112. Lee
Posted Jun 15, 2006 at 5:55 PM | Permalink

116: David, did you read JohnA’s original top article, before Steve rewrote it, saving both JohnA and this site considerable embarrassment?

113. John A
Posted Jun 15, 2006 at 5:56 PM | Permalink

Re #116

Comment: I am of the opinion that man-released CO2 is warming the atmosphere to an unknown extent…

Then you’re with the vast majority, including me.

Question: can anyone provide a link to data/chart showing atmospheric methane concentrations in recent years?

Peter Hearnden produced this one, which is excellent as a starter.

114. David Smith
Posted Jun 15, 2006 at 6:47 PM | Permalink

Lee, I did read it, and I read the referenced articles. I can’t call it “poor science” because much of it had no science. The reasoning in portions was weak to non-existent.

At first I thought it was written by Steve M. This made me wonder, “If Steve is so weak on these things which I know a bit about, then maybe he’s also weak in his statistical work in ways I cannot detect.” I was glad to later read that Steve had not written it, because I have come to see Steve’s work as honest and valuable to the scientific effort.

115. TCO
Posted Jun 15, 2006 at 6:51 PM | Permalink

Simple answer: He wanted to make up for RealClimate allowing some postings by Rasmus.

116. John Reid
Posted Jun 15, 2006 at 7:23 PM | Permalink

John Hunter @12,#56,#109 Surely he fact that around 90 PgC/yr is interchanged between atmosphere and ocean indicates that a good first-order model would be of a vapour in equilibrium with its solution. Total anthropogenic CO2 should therefore be compared to the total CO2 in the atmosphere/ocean system of 38,000 PgC when it would appear negligable.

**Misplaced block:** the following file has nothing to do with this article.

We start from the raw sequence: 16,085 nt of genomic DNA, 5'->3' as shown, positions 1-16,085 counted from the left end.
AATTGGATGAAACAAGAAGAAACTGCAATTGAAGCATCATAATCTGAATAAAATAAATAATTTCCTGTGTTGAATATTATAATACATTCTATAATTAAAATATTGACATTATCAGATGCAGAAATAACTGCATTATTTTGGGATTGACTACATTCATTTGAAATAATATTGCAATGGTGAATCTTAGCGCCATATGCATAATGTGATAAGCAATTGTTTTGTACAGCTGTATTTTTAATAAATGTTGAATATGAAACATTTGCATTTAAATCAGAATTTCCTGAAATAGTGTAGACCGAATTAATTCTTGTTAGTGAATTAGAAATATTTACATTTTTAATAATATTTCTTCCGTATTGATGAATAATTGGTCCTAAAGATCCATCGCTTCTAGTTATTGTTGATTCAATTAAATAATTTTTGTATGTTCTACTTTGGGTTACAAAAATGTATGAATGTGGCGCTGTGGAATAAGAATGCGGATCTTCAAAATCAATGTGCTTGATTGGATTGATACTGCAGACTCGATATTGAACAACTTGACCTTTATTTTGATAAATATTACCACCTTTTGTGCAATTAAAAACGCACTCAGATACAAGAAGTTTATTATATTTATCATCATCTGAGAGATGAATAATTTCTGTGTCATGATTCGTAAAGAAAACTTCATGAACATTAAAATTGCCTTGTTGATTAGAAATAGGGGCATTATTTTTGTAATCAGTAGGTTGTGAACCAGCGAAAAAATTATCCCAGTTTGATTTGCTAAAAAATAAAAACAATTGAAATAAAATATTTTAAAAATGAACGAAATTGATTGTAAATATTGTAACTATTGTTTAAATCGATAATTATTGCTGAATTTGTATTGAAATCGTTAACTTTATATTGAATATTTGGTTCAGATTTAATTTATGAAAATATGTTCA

CO2 is highly soluble in seawater and this solubility is a strong inverse function of temperature so that small changes in the temperature of the ocean will lead to large relative changes in CO2 in the atmosphere. On the other hand the radiative forcing due to increased CO2 of 2.5 w/m2 since the start of the industrial era is very small compared with total solar irradiance of 1300 w/m2 at the top of the atmosphere. It is small compared with the fudge factors known as “heat flux corrections” used in most of the OAGCM’s. It is also small when compared with heat fluxes in and out of the oceans of the order of 100 w/m2.

It therefore seems reasonable to assume that CO2 is the result and not the cause of global warming. So what causes global warming in the first place? Increases in solar irradiance following the end of the “Little Ice Age”. The fact that this coincided with the onset of increased fossil fuel usage is just that – a coincidence.

117. Paul Penrose
Posted Jun 15, 2006 at 7:30 PM | Permalink

Re 121:
John,
You may not consider that word profane, but I do, and many consider it vulgar at least. You say you are just being direct, but I’ve never found it necessary to resort to that kind of language in a polite discussion. Sure, everybody has thought of using those words when having a big disagreement with somebody, but mature people self-censor themselves and find different language to get their point across. This is especially true in this medium where you have plenty of time to cool off and consider your responses before you press the “Submit Comment” button. So using profane and/or vulgar language here is an even more intentional, calculated tactic here, which makes it even more unacceptable.